It's common for consumers to not have enough money in the bank to purchase a new or used car. Auto financing is available to purchasers who need it, depending on their credit histories. Many consumers have vehicles they choose to trade in when they purchase a different car. However, the trade-in does not always positively affect your loan approval.
When you find a vehicle you like at the dealership, your car salesperson will encourage you to submit a credit application to secure financing for your purchase. The dealership runs your credit and obtains a credit report, which it uses to create a contract for you. The dealership contacts other financial entities such as finance companies, credit unions and banks so it can sell your contract to them and obtain financing for you. You can negotiate several aspects of the loan, including the annual percentage rate and loan term length. Some consumers choose to go directly to their banks and credit unions to acquire financing for vehicle purchases.
Your loan approval is rarely based on whether or not you have a vehicle to trade in when you make a new purchase and apply for credit. Your credit history determines your creditworthiness. Lenders look closely at how much you owe on other open accounts and your past payment history. Any auto loans that you've paid off in the past also help you obtain credit for a new loan. You may be able to secure credit from your local bank based on a relationship you've built with the bank as a good customer.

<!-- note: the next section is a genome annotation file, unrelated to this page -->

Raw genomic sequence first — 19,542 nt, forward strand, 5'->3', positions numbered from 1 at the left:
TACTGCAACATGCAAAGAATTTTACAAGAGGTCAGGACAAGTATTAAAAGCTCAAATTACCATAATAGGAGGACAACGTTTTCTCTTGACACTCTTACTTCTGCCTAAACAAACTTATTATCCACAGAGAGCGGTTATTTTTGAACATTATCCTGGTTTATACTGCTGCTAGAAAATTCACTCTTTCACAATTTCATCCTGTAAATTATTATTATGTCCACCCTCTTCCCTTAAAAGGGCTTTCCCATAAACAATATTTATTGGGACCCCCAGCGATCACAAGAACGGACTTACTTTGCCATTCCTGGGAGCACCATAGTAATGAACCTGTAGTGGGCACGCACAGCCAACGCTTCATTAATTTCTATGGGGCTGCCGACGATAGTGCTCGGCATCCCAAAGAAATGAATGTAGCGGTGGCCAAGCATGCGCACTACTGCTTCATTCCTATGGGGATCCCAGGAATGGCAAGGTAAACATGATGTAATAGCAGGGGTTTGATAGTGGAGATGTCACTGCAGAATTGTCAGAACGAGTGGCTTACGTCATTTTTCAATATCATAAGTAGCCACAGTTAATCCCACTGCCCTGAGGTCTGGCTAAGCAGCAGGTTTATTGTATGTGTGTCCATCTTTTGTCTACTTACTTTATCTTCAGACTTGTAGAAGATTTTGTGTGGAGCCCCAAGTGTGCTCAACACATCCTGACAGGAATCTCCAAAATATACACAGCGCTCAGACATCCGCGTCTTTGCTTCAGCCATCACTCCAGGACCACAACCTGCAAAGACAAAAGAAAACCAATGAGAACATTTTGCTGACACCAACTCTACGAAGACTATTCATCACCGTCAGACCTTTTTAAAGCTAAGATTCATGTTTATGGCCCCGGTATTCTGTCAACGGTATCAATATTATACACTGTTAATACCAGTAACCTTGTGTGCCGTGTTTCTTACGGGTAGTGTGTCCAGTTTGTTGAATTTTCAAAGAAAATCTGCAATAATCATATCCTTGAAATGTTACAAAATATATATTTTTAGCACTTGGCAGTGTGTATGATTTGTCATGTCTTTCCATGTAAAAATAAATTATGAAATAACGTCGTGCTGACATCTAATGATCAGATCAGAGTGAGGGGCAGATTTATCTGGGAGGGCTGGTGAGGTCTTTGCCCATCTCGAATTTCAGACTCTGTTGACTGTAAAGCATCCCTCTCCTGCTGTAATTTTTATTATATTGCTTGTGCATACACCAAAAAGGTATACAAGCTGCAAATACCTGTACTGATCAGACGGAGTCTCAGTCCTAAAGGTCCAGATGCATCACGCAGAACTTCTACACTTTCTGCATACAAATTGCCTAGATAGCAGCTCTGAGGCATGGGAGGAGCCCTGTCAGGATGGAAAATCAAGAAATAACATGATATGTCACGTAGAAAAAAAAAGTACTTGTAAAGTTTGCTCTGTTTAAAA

When you choose to trade in a vehicle you own with a clear title, it functions as a down payment on your automobile purchase. The dealership will adjust the purchase price of your chosen car based on how much value it awards you for your trade-in. This works to reduce the amount of financing you need for your vehicle. Banks approve your financing requests based on what they believe you can afford. If your financing request exceeds this amount, your loan will be denied. Depending on how much financing you need, the trade-in could be enough to reduce your loan request so it is approved.
You are upside down in a car loan when you owe more on a vehicle than it's worth. Some vehicle owners purchase a car only to find out later that it depreciates significantly when they drive it off the lot. New cars may depreciate in value as much as 25 percent in the first three months. Some auto owners owe more on their cars two or three years into the loan than what their cars are worth. When a consumer rolls an old car loan into a new car loan with a new purchase, he will be making payments on a vehicle he doesn't even own. He automatically becomes upside down in his new car loan if he's approved. An upside-down trade-in can cause your loan to be denied because the amount being borrowed exceeds what the lender feels you can afford. Loan approval can be denied because the amount of the loan is more than the automobile is worth.
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